Keep Your Agility Dogs Mind Sharp all Winter
Pretty sure we can all agree that it is now winter. We might all be able to agree that we are all bored with being stuck inside as well. Guess what? Chances are pretty good that your dog is bored as well. In fact, this time of year dogs will find very creative ways of releasing pent up energy. Though most of the time we don’t appreciate their creativity.
What can you do to keep you and your dog’s minds off being trapped indoors? Try training your dog something new! Tricks, games, handling skills like getting your dog to move ahead of you to an obstacle are all great starters. You can start training your dog “distance work” at any level by incorporating little games into your everyday training. Other great games are those that build impulse control and focus.
For send outs you want to prepare ahead by setting up a single obstacle in the living room like a low jump. Position it up so your dog has to go over it, not around it (like in a hall or between two things they can’t go over, under, or around). Put the bars down really low to start.
With your dog in a stay, place a plastic lidded container (like an old butter container) with a snack inside on the landing side of the jump. Poke a hole in the top so your dog can smell the treat. Then go sit down or lay on your couch for a bit.
When your dog has lost interest in the setup and is sitting around (not sleeping), point to the jump and give him your cue to jump. The first time this happens, unless your dog has been patiently waiting for you to release him from the stay to investigate that mysterious container, your dog might not know what to do. Get up and point closer to the jump and the container to encourage him to come over. When he goes over the jump, reward him by opening the container.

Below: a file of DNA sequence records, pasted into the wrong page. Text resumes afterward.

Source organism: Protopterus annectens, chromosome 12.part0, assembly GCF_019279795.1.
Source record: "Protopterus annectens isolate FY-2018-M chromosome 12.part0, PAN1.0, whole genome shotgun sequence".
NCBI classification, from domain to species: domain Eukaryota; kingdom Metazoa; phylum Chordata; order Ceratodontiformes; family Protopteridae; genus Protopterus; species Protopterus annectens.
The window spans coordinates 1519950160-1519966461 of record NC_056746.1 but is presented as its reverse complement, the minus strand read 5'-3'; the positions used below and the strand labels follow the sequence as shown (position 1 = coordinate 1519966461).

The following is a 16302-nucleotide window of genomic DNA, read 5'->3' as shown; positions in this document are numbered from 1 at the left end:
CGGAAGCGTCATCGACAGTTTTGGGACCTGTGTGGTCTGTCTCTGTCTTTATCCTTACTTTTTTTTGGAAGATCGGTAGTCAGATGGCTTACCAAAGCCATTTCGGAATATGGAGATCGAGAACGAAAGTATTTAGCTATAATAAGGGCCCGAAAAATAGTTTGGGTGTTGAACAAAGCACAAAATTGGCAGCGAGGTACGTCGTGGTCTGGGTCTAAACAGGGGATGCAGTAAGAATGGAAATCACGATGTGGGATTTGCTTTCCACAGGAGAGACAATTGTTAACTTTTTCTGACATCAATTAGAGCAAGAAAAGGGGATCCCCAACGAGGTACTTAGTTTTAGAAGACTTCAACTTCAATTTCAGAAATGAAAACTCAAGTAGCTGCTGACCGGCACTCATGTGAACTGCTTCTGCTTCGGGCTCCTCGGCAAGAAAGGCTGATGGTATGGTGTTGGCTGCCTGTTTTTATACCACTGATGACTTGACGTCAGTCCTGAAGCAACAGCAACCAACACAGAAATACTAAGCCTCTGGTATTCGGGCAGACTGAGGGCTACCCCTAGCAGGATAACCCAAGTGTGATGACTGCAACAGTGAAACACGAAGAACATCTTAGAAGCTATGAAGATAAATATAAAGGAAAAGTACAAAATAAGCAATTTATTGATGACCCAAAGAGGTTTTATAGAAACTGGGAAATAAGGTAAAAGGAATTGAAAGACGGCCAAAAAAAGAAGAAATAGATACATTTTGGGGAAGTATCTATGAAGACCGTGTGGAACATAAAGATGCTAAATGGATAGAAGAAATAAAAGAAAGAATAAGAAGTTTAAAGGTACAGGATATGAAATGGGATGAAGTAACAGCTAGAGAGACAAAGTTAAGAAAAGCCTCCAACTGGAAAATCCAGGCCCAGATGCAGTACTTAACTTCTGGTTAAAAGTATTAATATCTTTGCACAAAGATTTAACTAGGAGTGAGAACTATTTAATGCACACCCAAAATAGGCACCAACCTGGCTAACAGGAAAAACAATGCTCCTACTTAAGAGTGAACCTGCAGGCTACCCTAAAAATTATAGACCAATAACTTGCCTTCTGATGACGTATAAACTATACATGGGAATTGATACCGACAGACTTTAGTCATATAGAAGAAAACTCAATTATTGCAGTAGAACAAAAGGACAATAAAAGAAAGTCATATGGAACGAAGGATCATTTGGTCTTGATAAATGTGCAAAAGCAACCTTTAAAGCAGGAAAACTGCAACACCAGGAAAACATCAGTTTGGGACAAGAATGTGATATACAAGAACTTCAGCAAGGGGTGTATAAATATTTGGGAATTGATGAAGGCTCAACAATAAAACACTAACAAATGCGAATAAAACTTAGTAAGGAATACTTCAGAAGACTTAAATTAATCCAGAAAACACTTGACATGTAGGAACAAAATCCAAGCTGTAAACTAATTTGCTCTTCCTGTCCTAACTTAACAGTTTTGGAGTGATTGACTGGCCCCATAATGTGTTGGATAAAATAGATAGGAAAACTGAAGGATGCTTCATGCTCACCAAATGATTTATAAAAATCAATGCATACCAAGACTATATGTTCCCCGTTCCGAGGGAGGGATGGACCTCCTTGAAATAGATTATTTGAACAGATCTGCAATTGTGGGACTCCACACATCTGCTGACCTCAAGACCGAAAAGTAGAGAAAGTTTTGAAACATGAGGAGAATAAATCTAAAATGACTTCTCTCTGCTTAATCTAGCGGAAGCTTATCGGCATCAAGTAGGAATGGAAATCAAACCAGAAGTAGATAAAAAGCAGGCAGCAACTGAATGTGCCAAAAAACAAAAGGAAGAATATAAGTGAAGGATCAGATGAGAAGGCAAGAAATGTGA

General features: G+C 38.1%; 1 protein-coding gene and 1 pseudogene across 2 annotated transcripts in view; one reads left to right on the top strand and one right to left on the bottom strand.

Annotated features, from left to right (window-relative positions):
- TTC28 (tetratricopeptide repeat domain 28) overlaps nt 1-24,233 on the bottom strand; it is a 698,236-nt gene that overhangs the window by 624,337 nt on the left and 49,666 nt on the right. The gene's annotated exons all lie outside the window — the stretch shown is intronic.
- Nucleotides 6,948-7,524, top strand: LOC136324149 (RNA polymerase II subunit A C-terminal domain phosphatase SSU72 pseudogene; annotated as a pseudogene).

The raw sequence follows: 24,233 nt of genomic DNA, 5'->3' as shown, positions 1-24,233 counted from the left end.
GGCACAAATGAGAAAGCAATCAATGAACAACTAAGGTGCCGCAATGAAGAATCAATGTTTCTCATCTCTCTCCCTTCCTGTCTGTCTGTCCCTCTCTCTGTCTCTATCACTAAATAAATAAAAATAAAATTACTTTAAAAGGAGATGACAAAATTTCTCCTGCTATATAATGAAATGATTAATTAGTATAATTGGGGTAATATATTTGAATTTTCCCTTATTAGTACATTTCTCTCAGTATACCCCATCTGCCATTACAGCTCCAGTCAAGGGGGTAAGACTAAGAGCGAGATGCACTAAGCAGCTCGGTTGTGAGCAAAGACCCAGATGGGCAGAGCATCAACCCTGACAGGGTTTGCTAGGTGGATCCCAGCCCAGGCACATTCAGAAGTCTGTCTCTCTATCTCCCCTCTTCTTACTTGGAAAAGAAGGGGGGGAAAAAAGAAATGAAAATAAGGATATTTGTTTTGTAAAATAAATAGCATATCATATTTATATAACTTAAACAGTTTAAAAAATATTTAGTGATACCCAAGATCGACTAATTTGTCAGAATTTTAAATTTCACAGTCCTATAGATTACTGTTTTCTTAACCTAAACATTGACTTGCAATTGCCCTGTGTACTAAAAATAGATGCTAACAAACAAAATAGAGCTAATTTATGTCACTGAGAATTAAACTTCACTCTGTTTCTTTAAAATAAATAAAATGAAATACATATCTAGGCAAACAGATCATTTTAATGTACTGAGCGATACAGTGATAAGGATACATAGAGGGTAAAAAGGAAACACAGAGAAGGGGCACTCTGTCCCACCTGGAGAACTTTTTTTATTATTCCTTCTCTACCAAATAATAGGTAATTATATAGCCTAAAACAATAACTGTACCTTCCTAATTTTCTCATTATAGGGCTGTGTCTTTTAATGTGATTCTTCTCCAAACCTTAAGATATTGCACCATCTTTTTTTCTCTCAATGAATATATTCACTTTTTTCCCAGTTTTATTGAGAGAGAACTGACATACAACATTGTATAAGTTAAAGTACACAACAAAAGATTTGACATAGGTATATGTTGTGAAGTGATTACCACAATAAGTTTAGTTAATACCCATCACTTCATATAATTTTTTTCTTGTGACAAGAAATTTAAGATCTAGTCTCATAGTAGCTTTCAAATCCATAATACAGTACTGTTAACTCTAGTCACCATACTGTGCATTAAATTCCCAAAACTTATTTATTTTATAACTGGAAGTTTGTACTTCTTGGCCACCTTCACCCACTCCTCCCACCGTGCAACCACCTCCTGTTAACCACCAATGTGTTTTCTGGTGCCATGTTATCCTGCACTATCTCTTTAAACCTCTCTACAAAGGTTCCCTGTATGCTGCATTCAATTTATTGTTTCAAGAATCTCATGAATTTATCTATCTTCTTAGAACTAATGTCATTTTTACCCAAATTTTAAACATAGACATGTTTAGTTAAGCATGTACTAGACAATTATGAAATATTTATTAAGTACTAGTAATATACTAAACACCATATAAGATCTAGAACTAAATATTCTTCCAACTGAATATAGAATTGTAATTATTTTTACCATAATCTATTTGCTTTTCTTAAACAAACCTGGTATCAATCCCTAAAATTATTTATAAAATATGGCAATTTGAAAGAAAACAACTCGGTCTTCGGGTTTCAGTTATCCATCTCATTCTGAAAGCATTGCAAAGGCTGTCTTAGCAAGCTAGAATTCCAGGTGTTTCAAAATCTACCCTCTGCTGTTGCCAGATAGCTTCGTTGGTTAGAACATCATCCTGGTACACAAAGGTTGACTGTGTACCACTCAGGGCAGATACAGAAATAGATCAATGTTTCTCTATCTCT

Try it again over the course of your TV time (during commercials), each time taking your dog over to the jump until he gets the idea. When he is good with the jump in that position, move it to another location. Keep playing this game, and eventually you should be able to just say “jump,” and your dog is going to immediately find the jump, wherever you placed it. Don’t rush moving the jump or expect your dog to catch on in a few repetitions. It may take a few days, but it’s a fun way to teach an important skill, and you can even watch TV while doing it!
For focus training, have a pocket full of treats and reward your dog for looking at you or touching you with his nose or paw on command. Ask him to go over the jump (which you’ve already trained him to do, right? ) and then recall him, getting him to focus on you. It helps to teach your dog to focus on you in a relaxed setting. Then come spring, you can move it outdoors to a more challenging setting with birds and bees and trees and…
I want it to be spring.